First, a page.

Of all the editions of The House with a Clock in its Walls we’ve reviewed this year, this is the one version we can’t read. At all. We don’t speak or read French or German but we’re able to thumb through books in those languages and still get a feel for where we are story-wise. Not with this yellow-bound beauty from Artist House. We’re totally lost with a book printed in Japan. More so, in Japanese.
This is our first Japanese book and as such its construction is outside the norm for us. This hardcover edition was published by Artist House in 2001 and its dust-jacket is a delightful, sunny yellow. That image of Lewis and his uncle in front of 100 High Street, however, is located on what we’d think of as the reverse of the jacket.
The jacket features a few lines of characters. Across the top is “ルイスと魔法使い協会”, roughly translated as “Lewis and the Witch Association.” Apparently in Japan the books about Lewis Barnavelt and friends was promoted as being part of a series (similar to the French “Kévin et les magiciens” series). The name of the book is presented in large white characters, followed by author John Bellairs (ジョン・ベレアーズ) and translator (三辺律子) who we believe is someone named Sanbe Ritsuko. Across the bottom is the publisher Artist House (アーティストハウス).
On the reverse of this book, what we’d consider as the obverse, is more yellow. There’s a bar code and price, too. ¥1600. One other thing our edition has is some sort of promotional strip that wraps around the lower third of the book. It’s a beige-colored strip that probably promotes or compares this book to Harry Potter for all we know. We’ve uploaded the full wrap-around strip to the forum – have a look and feel free to translate for us. Apparently each book in the Witch Association series has a different strip. A true collector's piece, we're sure....
Under the dust-jacket though is a delightful green hard bound book; the front of the book has a unique circle and compass rose like design with Aladdin’s Lamp in its center – no doubt inspired by the playing cards of the Capernaum County Magician’s Society. Moreover we think it’s the logo of the "Lewis and the Witch Association” series as the lamp image appears next to aforementioned text on the title page.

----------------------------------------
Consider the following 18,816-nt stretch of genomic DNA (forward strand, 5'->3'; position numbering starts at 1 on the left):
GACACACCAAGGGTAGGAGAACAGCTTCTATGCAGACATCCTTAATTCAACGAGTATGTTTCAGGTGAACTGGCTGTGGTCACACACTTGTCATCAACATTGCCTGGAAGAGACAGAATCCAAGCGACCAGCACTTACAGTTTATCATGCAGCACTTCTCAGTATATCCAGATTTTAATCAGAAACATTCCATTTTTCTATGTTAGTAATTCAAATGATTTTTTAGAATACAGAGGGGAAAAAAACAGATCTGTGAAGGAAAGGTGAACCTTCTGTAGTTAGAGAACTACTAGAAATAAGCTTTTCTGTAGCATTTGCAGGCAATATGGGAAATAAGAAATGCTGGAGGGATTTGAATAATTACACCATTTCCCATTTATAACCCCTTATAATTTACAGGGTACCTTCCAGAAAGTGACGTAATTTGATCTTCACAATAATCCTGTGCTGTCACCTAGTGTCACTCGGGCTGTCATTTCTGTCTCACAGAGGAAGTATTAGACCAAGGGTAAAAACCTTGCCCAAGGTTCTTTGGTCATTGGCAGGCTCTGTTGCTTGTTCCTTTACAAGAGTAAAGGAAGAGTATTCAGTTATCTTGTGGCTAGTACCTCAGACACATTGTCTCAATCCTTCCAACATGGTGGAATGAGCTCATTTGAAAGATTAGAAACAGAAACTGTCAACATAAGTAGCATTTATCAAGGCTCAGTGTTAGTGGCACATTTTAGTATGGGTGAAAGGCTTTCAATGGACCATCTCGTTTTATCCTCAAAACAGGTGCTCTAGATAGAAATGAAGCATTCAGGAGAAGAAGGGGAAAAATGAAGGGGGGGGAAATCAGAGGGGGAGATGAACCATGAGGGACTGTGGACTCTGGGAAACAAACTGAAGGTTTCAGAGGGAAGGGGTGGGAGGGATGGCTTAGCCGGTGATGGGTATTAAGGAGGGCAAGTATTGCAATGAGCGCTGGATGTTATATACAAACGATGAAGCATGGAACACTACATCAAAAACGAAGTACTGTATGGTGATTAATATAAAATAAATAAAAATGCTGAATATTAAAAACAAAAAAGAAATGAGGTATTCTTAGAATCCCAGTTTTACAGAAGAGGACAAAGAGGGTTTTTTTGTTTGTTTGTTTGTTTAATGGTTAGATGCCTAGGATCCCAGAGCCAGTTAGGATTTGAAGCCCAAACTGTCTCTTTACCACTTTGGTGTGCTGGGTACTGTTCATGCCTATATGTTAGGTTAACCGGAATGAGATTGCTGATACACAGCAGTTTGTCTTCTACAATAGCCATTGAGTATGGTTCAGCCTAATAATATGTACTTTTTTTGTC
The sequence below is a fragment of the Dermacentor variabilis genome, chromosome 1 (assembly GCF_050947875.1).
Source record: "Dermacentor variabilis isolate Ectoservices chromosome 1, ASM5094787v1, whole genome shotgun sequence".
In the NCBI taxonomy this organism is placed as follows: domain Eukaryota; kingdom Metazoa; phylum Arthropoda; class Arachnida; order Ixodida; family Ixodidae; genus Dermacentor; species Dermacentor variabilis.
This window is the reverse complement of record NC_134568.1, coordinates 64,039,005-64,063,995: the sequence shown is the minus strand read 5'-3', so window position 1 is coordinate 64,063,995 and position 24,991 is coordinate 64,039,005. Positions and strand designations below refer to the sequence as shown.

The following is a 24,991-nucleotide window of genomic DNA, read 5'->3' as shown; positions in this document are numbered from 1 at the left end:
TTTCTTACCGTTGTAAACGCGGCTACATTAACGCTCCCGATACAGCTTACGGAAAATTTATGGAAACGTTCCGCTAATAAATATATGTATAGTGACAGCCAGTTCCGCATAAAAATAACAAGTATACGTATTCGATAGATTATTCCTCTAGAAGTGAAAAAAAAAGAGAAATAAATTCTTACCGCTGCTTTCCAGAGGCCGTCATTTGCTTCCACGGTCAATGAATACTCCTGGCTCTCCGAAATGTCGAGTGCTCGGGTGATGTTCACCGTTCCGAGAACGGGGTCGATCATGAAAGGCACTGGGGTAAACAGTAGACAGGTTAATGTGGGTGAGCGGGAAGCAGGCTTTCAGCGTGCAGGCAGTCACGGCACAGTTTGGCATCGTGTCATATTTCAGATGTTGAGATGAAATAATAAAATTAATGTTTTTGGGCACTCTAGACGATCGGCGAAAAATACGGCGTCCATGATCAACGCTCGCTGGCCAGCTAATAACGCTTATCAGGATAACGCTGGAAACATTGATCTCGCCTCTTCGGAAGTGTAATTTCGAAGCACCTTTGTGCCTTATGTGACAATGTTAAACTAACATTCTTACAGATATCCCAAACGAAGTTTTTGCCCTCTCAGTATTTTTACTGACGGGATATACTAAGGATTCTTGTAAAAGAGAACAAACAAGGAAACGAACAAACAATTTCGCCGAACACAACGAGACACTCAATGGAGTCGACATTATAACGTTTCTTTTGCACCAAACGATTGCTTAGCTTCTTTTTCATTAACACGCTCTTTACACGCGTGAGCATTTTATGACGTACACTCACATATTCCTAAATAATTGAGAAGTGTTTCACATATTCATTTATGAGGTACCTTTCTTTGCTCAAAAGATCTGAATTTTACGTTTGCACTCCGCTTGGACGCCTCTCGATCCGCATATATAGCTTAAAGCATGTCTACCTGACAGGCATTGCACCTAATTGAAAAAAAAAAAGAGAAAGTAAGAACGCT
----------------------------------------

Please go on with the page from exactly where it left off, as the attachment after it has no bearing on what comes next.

Inside. Ah, yes, this is where it gets interesting. We learn that the Japanese translation rights were through some sort of collaboration with Baror International and Japan’s UNI Agency – two prominent literary agencies. (Side investigation: John gets a write-up in Baror's Spring 2012 Catalog for children and young adult books...it's short but has some Puffin paperback book cover images and Bellairsia gets a nod, too. Fab!)
An unsettling mausoleum in the center of a cemetery serves as the frontispiece illustration and, surprisingly, there are more images throughout the book though mostly reversed for chapter headings. Edward Gorey’s three spot pieces from the original Dial edition (the omega, the concentric circles, and the shadow of the clock key) appear to be reproduced in miniature where appropriate. All of the illustrations are fluid pen-and-ink drawings unlike Edward Gorey’s work. They sit in the lower half of the page and their existence seems to beg poets to create haiku about them.
opens wide it stomach
busy suitcase fills itself
for travels unknown
Or almost like that. Sorry.
The text itself is vertically and again we cannot decipher the characters. Indeed, the characters look impressive in their own way, but we don’t know what’s being said. Well, we do...we know the story...but – oh, you know what we’re talking about. On that note we’re not even sure how to translate the Fuse Box Dwarf into Japanese. (We wonder who’d make a better basement dweller anyway: the Dwarf or Totoro. Discuss.)
Artist House published the first eight books in the Lewis Barnavelt series in a span of just a few years, between 2001 and 2004. For us their uniform style and use of slick, eye-catching color evokes the Bantam paperback editions from the 1980s. We're told this artwork is by Hitsuji Kitasuna (北砂ヒツジ) and our own searches for more on this person have not yielded anything - maybe we'll know more in time.
It’s strange to consider that it’s only the foreign markets that have published nearly all the books in the Barnavelt series with cover art created by the same person. Publishing houses in Japan and Germany released eight titles of the eventual twelve with covers by the same person and France scored an additional two more for a total of ten.